Skip main navigation
International Stroke Conference Poster Abstracts
Session Title: Intracerebral Hemorrhage Posters I

Abstract WP340: Primary Intracerebral Hemorrhage and Perihematomal Edema Volumes in Diabetics on Sulfonylureas: A Case-Control Study

Originally published 2018;49:AWP340

    Introduction: Sulfonylureas (SU) drugs have been linked to reduced cerebral edema, lower rate of hemorrhagic transformation, and improved functional outcome following ischemic stroke, but their effects in primary intracerebral hemorrhage (pICH) have not yet been explored. We investigated whether pre-existing SU use influenced intracerebral hemorrhage (ICH) volume, perihematomal edema (PHE) volume and hospital discharge disposition in type II diabetics (DMII) presenting with pICH.

    Methods: We performed a retrospective chart review of all diabetic patients presenting with ICH to 2 tertiary academic centers between 2006 and 2016. All patients with DMII, pICH, admission computed tomography (CT) scan, and current SU use at the time of admission were included in our study. For each case, 2 matched controls (by admission date ± 5 years, age ± 5 years, hematoma location [deep vs. lobar], use of antiplatelet agent or anticoagulant) with DMII and pICH were consecutively selected for study inclusion. Intracerebral hemorrhage volumes and PHE volumes were measured via region-of-interest analysis on admission CT for each patient. To mitigate the influence of ICH volume on PHE, the PHE/ICH surface area ratio was calculated. Lastly, hospital discharge disposition was determined for each patient. We utilized the Wilcoxon rank sum test and Fischer’s exact test to assess differences between the 2 groups.

    Findings: Of 317 patients screened, 21 SU cases and 42 non-SU matched controls met criteria for study inclusion. Patients on SUs had significantly lower admission ICH volumes (median 4mL, IQR 2-30 vs. median 25mL, IQR 6-60; p=0.011), PHE volumes (median 4mL, IQR 0.9-24 vs. median 17, IQR 6-37; p=0.0095), and PHE/ICH surface area ratios (median 0.28, IQR 0.1-0.4 vs. median 0.43, IQR 0.3-0.6; p=0.013) as compared to matched controls. Sulfonylurea use was also associated with improved discharge disposition (p=0.0062).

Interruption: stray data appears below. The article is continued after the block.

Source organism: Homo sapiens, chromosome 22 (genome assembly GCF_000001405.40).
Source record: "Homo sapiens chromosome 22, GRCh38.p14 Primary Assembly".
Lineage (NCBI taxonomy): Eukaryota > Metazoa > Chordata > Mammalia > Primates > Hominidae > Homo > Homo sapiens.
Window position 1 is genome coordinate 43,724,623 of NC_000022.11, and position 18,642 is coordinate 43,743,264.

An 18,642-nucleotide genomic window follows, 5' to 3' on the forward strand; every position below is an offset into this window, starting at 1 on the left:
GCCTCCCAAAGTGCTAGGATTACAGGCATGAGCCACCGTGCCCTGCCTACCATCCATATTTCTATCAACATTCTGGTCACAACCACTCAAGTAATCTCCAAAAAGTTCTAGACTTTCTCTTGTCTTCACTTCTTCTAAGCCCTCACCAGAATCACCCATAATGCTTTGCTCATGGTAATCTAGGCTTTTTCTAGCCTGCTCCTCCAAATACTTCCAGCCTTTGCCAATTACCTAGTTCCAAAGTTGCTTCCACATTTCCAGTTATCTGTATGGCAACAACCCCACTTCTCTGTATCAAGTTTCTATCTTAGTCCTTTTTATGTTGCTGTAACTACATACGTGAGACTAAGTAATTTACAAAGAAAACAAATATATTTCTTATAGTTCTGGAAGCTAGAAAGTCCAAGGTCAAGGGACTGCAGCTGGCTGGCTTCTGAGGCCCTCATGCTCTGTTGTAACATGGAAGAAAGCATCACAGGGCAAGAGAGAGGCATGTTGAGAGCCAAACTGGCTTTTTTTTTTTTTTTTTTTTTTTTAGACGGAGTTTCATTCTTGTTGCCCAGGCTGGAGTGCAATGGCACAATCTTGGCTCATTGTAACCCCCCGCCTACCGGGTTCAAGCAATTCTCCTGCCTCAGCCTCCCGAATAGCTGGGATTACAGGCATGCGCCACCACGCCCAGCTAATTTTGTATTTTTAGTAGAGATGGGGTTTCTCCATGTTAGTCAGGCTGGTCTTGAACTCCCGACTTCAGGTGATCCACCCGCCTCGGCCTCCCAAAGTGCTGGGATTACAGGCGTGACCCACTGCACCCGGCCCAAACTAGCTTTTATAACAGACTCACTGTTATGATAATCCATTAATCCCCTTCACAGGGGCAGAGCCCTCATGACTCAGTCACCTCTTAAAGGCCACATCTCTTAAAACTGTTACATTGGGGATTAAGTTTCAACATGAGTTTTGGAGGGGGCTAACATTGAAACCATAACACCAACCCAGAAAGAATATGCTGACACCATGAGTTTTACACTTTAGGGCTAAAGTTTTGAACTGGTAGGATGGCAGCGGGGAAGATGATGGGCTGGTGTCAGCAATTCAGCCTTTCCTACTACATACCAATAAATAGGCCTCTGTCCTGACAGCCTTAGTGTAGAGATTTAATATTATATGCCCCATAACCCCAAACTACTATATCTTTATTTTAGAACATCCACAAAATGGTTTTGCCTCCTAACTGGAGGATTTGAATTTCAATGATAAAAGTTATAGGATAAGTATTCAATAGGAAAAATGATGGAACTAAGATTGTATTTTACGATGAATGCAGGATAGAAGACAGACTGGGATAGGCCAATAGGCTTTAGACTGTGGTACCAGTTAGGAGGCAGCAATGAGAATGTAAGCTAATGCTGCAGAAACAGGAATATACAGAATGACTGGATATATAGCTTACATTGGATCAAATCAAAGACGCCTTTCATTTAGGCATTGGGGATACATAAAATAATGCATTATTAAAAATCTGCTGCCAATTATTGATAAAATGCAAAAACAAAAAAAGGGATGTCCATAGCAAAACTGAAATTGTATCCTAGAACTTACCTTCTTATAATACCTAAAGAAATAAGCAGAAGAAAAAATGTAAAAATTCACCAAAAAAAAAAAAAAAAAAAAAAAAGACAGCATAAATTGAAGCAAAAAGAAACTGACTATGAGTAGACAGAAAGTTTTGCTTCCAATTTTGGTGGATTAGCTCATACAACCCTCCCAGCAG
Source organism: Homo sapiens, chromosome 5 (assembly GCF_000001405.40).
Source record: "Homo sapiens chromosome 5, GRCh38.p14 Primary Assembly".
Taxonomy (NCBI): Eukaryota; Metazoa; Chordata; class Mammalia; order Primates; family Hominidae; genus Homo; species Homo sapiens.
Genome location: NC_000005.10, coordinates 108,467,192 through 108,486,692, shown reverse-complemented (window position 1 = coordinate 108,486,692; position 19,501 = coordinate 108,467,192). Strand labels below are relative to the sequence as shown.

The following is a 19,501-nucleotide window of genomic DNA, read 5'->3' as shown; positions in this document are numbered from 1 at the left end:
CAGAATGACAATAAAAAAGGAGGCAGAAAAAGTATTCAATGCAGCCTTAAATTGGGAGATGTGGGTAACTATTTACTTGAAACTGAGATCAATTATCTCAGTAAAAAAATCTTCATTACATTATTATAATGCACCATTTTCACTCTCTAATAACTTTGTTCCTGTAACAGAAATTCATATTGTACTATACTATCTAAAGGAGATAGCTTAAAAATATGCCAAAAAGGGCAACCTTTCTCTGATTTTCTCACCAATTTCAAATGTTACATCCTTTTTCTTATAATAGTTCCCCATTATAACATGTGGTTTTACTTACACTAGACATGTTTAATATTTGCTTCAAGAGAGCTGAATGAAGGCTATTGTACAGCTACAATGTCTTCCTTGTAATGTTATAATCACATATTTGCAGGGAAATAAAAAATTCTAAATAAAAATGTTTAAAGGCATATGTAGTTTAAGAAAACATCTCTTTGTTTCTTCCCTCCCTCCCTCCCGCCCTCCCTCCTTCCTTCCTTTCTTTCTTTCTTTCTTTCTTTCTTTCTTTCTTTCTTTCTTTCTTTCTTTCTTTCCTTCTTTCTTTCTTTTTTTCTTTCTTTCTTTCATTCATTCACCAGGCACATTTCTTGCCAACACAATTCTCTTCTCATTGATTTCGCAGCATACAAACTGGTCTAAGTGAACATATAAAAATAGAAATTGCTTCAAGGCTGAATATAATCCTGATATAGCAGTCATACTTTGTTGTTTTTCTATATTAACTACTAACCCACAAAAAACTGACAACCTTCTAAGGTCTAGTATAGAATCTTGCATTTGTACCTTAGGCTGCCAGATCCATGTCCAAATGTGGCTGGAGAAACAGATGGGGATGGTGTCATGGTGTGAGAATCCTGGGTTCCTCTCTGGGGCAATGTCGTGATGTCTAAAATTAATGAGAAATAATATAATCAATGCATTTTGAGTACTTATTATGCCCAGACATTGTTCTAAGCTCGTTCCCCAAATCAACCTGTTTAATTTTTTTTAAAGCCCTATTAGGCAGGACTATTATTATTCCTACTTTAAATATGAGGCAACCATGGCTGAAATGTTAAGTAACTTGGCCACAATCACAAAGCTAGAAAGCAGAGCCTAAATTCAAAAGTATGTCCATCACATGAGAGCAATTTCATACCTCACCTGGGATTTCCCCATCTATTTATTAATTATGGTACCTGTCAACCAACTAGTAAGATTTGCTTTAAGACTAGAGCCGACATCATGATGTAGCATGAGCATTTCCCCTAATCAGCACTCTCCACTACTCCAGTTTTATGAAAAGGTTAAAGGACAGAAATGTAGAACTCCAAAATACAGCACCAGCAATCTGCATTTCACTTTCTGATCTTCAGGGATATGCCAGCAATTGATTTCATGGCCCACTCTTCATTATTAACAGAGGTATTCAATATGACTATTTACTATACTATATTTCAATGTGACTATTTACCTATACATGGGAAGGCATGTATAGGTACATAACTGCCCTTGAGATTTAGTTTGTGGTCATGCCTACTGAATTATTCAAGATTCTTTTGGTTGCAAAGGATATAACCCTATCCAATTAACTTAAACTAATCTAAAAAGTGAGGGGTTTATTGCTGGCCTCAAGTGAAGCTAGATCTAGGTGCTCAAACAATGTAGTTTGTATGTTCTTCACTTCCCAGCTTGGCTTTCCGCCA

Conclusions: In patients with type II diabetes and pICH, SU use predicted lower ICH and PHE volumes, lower PHE/ICH surface area ratios, and favorable discharge disposition. Further studies are warranted to better elucidate the potential benefits of SUs in pICH.


    Author Disclosures: H.J. Irvine: None. S. Male: None. J. Robertson: None. C. Bell: None. C. Streib: None.


    eLetters should relate to an article recently published in the journal and are not a forum for providing unpublished data. Comments are reviewed for appropriate use of tone and language. Comments are not peer-reviewed. Acceptable comments are posted to the journal website only. Comments are not published in an issue and are not indexed in PubMed. Comments should be no longer than 500 words and will only be posted online. References are limited to 10. Authors of the article cited in the comment will be invited to reply, as appropriate.

    Comments and feedback on AHA/ASA Scientific Statements and Guidelines should be directed to the AHA/ASA Manuscript Oversight Committee via its Correspondence page.